On July 1, 2014, we became the University of California Capitol Corridor Multi-county Partnership, serving Sacramento, Solano, and Yolo Counties!
This allows us to serve the capitol corridor with greater efficiency and access to more advisors and programs.
Portions of our website will be changing and we appreciate your patience during this transition.
Yolo County Programs
4-H helps young people discover and develop their potential. It provides a wide variety of educational and enrichment experiences.
The Field Crops program includes crops such as corn, wheat and safflower. Yearly trials provide important information about disease resistance and yield for more efficient production.
Up-to-date information and research regarding fruit and nut crops (excluding grapes).
Providing professional research and advice to support range livestock producers and rangeland managers.
Master Gardener volunteers provide information, problem-solving expertise and educational opportunities about home gardening to Yolo County residents.
Norton Hall is a meeting room available to University and County departments. The hall is only to be used for meetings that directly affect the wellfare of Yolo County and cannot be reserved for private functions.
The major goal of the University of California Nutrition Education Program is to improve the nutrition-related skills and behaviors of Yolo County youth and families.
The program covers Water Quality, Integrated Pest Management, Forage Crops (alfalfa, sudangrass, oat hay) and Dry Beans.
This is a brand new program focused on growers who are often growing a diversity of crops and selling direct to consumers such as roadside stands, farmers markets, CSA's, and restaurants. This program supports both conventional and organic production systems.
Information for vegetable growers in Yolo, Solano and Sacramento counties with an emphasis on Processing Tomato Production.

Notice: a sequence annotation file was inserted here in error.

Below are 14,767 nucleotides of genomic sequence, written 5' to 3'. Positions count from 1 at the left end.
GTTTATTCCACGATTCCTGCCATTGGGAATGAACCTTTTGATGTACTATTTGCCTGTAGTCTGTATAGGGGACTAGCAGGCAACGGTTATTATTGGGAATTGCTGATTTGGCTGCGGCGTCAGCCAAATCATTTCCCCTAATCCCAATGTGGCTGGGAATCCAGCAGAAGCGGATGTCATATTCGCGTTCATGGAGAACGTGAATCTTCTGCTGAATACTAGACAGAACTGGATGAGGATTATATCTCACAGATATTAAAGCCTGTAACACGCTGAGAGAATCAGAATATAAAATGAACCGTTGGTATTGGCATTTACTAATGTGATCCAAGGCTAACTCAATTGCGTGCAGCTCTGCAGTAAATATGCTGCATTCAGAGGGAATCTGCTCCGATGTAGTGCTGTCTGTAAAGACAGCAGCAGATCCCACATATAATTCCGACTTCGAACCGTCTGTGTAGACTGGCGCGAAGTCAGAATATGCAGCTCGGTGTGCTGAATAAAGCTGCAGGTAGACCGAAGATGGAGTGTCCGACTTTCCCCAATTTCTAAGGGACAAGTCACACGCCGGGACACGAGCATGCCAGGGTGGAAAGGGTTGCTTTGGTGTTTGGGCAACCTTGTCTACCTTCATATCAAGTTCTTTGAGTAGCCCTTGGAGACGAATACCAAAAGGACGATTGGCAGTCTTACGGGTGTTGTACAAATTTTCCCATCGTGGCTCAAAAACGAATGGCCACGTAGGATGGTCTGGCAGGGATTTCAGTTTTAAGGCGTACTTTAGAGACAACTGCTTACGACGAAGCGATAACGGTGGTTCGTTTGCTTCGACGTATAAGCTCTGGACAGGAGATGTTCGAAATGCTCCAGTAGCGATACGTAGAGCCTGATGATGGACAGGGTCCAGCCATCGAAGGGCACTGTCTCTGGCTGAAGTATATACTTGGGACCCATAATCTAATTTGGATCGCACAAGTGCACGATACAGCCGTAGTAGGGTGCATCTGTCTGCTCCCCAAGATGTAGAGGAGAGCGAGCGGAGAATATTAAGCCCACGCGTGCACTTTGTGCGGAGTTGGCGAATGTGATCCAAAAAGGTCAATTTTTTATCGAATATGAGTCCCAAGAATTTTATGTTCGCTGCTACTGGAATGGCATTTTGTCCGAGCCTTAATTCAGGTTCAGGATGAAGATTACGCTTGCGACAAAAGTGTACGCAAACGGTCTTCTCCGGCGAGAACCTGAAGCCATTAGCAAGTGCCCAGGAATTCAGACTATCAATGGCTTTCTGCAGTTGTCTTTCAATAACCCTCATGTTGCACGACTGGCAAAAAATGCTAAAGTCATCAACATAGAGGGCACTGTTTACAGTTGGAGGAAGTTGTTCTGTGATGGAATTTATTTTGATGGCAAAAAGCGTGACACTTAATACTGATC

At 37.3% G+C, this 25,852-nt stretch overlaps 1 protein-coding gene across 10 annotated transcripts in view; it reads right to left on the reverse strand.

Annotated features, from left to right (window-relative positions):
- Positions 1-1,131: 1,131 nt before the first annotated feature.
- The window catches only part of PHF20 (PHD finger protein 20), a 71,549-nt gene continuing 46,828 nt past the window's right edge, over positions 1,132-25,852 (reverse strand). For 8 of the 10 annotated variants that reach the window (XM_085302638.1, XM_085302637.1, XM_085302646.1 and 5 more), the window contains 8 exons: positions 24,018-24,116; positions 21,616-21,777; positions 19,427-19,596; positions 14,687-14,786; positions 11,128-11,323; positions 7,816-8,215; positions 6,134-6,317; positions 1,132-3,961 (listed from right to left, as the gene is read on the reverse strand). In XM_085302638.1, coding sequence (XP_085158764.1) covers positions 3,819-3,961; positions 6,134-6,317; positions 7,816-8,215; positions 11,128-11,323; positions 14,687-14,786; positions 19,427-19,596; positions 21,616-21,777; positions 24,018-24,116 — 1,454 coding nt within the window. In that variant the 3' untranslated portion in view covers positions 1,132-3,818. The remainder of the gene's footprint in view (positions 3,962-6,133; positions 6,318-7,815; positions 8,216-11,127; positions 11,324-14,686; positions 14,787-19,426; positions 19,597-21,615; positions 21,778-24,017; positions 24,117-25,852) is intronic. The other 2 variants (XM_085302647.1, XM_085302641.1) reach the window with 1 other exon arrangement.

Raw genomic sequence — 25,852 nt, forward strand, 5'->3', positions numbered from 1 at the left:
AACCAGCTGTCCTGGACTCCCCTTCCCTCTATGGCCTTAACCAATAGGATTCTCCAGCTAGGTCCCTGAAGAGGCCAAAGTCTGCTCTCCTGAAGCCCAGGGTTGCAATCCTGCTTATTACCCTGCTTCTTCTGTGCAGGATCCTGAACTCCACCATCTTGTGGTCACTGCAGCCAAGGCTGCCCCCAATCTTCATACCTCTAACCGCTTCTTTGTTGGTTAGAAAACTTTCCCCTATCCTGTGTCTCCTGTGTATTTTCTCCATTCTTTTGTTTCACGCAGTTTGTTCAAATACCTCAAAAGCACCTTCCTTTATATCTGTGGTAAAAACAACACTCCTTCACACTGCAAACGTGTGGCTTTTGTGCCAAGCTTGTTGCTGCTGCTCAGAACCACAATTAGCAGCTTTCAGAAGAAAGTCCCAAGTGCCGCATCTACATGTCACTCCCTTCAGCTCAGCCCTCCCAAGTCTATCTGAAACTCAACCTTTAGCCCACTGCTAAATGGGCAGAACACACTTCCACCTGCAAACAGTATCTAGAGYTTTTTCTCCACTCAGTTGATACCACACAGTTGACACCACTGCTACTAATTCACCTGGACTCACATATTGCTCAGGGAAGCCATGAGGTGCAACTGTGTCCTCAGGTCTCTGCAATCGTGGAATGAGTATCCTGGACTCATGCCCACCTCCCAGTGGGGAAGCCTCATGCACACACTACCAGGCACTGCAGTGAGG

Quagga (Dreissena rostriformis bugensis) and zebra (Dreissena polymorpha) mussels are invasive freshwater mussels that were first found in North America in the Great Lakes in 1988. These species are native to the freshwater rivers and lakes in Eastern Europe and western Asia (Eurasia) including the Black, Caspian, and Azov Seas (zebra mussel) and the Dneiper River drainage of Ukraine and Ponto-Caspian Sea (quagga mussel).
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Yolo County Blogs
Update Meeting focused on Sugarcane Aphid affecting Sorghum
Posted 2/21/2017 - A meeting is scheduled to update growers and allied industry on the sugarcane aphid impacting sorghum. Please see the attached flyer for details.
Building trust in food systems – here and in Cambodia
Posted 2/21/2017 - What is the role of trust in our food system? Here in the United States, our trust in food is often implicit. We can generally trust that the fruits and vegetables we buy at a grocery store or farmers market are safe to eat — and we are often free...
Sorghum for silage meetings to be held in the San Joaquin Valley - March 7 and March 9, 2017
Posted 2/15/2017 - UCCE researchers are currently working on a project to determine the value of sorghum silage in California dairy systems. Sorghum has gained attention in recent years as it is well adapted to drought/water stress conditions, but very little...
UC Cooperative Extension Capitol Corridor
70 Cottonwood Street
Woodland, CA 95695
Phone: (530) 666-8143
Fax: (530) 666-8736